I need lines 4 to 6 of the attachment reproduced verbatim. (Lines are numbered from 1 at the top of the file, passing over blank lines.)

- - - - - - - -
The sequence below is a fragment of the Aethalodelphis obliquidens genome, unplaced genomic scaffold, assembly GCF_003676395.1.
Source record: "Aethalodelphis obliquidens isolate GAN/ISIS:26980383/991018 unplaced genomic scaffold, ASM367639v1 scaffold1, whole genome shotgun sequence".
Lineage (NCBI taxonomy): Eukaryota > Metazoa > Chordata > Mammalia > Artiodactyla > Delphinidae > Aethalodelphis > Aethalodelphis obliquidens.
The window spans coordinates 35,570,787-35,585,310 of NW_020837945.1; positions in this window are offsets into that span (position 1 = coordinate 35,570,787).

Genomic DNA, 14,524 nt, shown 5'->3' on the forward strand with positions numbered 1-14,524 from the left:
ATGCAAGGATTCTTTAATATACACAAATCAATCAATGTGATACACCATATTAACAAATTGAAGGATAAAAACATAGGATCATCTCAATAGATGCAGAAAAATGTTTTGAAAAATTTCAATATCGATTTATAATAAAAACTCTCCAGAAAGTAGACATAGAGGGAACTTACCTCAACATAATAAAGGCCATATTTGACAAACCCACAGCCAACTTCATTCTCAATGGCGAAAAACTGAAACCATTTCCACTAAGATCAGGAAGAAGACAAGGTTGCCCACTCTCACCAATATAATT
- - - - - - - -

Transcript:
The window spans coordinates 35,570,787-35,585,310 of NW_020837945.1; positions in this window are offsets into that span (position 1 = coordinate 35,570,787).

Genomic DNA, 14,524 nt, shown 5'->3' on the forward strand with positions numbered 1-14,524 from the left:
ATGCAAGGATTCTTTAATATACACAAATCAATCAATGTGATACACCATATTAACAAATTGAAGGATAAAAACATAGGATCATCTCAATAGATGCAGAAAAATGTTTTGAAAAATTTCAATATCGATTTATAATAAAAACTCTCCAGAAAGTAGACATAGAGGGAACTTACCTCAACATAATAAAGGCCATATTTGACAAACCCACAGCCAACTTCATTCTCAATGGCGAAAAACTGAAACCATTTCCACTAAGATCAGGAAGAAGACAAGGTTGCCCACTCTCACCAATATAATT